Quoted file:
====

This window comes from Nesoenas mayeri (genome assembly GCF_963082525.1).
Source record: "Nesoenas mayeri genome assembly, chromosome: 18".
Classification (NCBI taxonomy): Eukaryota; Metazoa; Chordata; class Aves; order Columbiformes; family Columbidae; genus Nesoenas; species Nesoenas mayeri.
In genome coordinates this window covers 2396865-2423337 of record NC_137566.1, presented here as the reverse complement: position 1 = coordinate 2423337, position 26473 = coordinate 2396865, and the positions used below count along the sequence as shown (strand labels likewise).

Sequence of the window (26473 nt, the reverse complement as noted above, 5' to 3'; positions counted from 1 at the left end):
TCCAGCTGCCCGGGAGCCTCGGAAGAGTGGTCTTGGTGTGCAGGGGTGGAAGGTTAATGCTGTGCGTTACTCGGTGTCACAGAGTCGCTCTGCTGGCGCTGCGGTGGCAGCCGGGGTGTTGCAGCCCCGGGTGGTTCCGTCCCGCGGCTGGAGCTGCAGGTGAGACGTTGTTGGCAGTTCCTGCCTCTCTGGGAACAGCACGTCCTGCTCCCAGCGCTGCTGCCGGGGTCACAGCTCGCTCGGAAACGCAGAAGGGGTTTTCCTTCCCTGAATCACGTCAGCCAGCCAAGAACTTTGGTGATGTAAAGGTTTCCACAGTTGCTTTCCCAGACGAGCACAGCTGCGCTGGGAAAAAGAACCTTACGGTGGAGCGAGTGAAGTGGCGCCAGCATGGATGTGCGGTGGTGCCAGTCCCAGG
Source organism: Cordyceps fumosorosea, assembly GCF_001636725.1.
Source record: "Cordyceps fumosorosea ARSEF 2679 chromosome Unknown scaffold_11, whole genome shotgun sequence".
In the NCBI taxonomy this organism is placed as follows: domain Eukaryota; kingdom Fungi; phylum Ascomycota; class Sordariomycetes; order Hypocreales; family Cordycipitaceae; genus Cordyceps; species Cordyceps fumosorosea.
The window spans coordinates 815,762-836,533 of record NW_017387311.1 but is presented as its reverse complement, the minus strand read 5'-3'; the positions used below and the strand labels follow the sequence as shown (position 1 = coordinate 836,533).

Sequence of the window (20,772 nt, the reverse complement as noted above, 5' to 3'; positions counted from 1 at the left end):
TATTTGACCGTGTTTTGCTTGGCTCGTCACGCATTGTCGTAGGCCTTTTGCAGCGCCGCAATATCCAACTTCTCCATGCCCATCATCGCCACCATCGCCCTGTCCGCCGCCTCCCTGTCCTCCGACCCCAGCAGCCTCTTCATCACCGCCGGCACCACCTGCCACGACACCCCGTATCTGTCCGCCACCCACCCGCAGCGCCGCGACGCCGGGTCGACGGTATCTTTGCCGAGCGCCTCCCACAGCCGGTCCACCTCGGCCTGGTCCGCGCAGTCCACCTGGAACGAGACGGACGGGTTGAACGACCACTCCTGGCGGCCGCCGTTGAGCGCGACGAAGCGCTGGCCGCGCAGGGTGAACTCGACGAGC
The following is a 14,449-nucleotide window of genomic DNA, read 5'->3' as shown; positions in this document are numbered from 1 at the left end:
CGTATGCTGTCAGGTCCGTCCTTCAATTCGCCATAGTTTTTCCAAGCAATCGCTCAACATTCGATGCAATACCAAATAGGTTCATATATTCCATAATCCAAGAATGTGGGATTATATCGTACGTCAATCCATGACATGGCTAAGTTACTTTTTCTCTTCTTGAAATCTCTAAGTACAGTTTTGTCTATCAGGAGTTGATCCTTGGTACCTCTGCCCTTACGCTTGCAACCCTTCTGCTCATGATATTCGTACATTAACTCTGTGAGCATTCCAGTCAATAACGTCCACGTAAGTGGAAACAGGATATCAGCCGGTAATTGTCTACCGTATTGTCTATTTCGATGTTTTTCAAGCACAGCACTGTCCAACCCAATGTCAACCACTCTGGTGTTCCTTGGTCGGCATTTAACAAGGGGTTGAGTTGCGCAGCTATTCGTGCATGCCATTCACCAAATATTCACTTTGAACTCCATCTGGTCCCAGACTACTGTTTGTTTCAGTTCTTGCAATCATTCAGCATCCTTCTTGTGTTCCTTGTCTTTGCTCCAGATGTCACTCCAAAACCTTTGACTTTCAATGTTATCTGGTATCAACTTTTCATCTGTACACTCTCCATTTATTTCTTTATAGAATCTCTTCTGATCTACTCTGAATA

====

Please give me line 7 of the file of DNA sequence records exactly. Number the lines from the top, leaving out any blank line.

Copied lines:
Source organism: Cordyceps fumosorosea, assembly GCF_001636725.1.